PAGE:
with friends like these….

Our pastor recently culled his Facebook friends and the staff gave him a hard time about it. Seriously, why take the risk of offending a former parishioner when all you have to do is “hide” them.

But he held his ground. It was just an attempt to unclutter his life, he said. No offense intended.

Maybe not. And he may have the right instincts here. One can have too many friends.

According to Joe Queenan over at the Wall Street Journal, a self-promoting British anthropologist says human beings can only handle 150 relationships at a time. (Facebook says the average user has 130 “friends”.)

But Queenan says he prefers the old fashioned approach to the Facebook model of defriending, the one where you simply tell someone to bug off. He once sent a post card with photos of World War II cemeteries to an old friend he had come to dislike with the note: “wish you were here.”

He also once told a new acquaintance that it took Nixon 60 years for everyone to wish he would leave, and this new “friend” had managed it in only a week.

I suppose there is a need for a more straight forward approach. We’ve been deleting people from our Rolodexes for years, but Facebook makes it easier. And more obvious, in some ways.

But to “defriend” someone seems harsh, and somewhat unchristian. It’s not really. At least not always.

We just had a non-electronic experience with this. Katie and I (mostly Katie) had befriended a woman six years ago, running some errands, occasionally helping with some chores or even buying clothes or groceries. She has numerous health concerns and financial limitations, and Katie mostly provided a listening ear.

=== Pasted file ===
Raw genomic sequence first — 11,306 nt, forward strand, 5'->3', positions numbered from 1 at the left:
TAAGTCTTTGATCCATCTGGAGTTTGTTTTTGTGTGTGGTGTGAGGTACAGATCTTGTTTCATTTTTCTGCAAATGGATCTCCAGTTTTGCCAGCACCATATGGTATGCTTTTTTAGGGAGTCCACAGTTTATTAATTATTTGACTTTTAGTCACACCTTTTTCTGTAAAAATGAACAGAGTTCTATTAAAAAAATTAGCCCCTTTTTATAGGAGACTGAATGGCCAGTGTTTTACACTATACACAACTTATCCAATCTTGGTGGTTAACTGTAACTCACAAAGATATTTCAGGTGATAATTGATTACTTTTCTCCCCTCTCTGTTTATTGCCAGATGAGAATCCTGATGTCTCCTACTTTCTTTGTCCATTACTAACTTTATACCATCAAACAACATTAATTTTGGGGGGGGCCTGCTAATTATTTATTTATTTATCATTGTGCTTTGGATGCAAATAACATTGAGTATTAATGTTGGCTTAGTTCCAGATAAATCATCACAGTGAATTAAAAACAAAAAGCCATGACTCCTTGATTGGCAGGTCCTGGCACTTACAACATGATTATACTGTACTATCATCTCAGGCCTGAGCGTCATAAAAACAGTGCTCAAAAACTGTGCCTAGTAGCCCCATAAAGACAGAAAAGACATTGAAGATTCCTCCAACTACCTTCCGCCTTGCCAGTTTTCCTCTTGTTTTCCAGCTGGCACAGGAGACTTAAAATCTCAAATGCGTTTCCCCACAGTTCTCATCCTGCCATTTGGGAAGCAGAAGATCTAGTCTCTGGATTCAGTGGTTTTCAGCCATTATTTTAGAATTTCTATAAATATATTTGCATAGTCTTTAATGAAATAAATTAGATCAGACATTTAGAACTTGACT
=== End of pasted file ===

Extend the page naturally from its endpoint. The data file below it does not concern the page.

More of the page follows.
But she was becoming more and more needy, perhaps more and more demanding. We were getting several phones calls a day, often with unreasonable expectations. And accusations. So we finally said stop. Don’t call. We won’t answer the phone.

And we haven’t.

This is where you wonder what it means to forgive 70 times seven, as Jesus taught. But I’m pretty sure we were close. And after six years, she doesn’t seem to want to get better. She just seems to want more.

It’s problematic. She isn’t our actual neighbor, since she lives on the other side of town. And she was beginning to drain energy from our service to others—students, church members, even our own children. A black hole, our pastor said.

She left us a voice mail message yesterday and asked if we thought this was what we thought God would want us to do.

Yes, I told Katie. He’ll do it himself, someday.

We didn’t return the call. And soon we will quit listening to the messages.

There is nothing to forgive, really. Nothing to gain, nothing to do, nothing to learn that can’t be learned elsewhere.

It’s not sad. It’s just tragic.

And not as easy as clicking “delete.”

———————-
Have you defriended someone on Facebook? Why?
Have you been defriended? How did you feel?
How do you defriend someone gracefully? Online? Face-2-face?

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About wally metts

Wally Metts is the daysman. He is director of graduate studies in communication at Spring Arbor University and is a pastor at Countryside Bible Church in Jonesville, MI. The father of four adult children, he and his wife Katie raise barn cats and Christmas trees in Michigan. His grandchildren call him Santa.

14 Responses to “with friends like these….”

  1. Very good. Thanks for the reminder, “He’ll do it Himself, someday.” Guilt always wants to rush in at these moments in life. I can forgive and I can love as I’m commanded, but I don’t have to hang out … even on facebook. In fact, I may have greater influence for the cause of Christ if I don’t.